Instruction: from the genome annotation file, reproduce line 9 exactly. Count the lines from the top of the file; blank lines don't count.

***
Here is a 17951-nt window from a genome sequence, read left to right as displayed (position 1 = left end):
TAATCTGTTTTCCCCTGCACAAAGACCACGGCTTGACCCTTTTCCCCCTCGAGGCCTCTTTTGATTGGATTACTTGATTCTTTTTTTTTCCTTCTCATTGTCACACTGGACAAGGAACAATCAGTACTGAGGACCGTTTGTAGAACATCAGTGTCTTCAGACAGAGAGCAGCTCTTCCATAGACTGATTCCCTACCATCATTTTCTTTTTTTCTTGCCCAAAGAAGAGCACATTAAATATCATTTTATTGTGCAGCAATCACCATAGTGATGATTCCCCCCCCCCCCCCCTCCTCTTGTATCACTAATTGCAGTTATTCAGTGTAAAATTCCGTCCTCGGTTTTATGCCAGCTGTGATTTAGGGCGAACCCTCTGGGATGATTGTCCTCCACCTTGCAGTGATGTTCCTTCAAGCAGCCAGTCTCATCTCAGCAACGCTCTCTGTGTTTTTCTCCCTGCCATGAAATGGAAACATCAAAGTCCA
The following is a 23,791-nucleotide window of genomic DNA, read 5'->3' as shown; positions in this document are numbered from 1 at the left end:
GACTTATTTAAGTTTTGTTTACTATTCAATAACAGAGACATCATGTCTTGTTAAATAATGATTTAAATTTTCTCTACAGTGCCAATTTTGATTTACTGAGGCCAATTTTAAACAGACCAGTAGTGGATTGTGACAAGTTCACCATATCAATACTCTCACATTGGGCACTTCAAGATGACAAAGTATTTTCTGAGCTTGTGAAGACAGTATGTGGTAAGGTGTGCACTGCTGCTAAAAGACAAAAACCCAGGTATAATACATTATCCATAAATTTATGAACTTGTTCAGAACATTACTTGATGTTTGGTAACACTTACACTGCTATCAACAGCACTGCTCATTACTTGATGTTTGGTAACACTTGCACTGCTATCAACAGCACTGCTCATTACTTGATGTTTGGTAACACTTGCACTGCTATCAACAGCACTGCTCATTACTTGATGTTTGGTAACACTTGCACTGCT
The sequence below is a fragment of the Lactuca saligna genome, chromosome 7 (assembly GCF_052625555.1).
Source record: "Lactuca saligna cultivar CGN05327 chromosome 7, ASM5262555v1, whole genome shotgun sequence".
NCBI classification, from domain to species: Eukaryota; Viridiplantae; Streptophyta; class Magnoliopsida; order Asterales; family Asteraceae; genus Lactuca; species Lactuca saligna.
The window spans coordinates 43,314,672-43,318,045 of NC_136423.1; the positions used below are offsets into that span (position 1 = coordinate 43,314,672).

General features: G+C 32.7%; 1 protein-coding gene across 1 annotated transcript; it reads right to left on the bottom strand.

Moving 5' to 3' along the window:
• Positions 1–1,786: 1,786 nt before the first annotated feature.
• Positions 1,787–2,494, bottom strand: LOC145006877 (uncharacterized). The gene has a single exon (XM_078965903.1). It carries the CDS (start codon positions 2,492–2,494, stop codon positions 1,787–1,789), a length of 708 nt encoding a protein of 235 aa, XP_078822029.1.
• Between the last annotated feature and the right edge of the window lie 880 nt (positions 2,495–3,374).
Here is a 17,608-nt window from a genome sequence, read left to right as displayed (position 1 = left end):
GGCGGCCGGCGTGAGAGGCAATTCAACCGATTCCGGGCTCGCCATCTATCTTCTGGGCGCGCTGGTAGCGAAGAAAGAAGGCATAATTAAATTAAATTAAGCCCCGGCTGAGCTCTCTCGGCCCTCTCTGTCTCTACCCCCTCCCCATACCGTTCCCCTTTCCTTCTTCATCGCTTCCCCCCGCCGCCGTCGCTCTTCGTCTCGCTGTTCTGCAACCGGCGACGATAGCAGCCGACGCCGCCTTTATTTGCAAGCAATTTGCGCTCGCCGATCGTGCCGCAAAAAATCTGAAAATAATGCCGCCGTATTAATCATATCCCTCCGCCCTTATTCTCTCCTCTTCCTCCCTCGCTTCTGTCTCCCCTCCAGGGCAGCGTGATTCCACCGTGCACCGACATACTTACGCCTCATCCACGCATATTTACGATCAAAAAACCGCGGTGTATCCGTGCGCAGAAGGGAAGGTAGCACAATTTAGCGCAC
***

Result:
General features: G+C 32.7%; 1 protein-coding gene across 1 annotated transcript; it reads right to left on the bottom strand.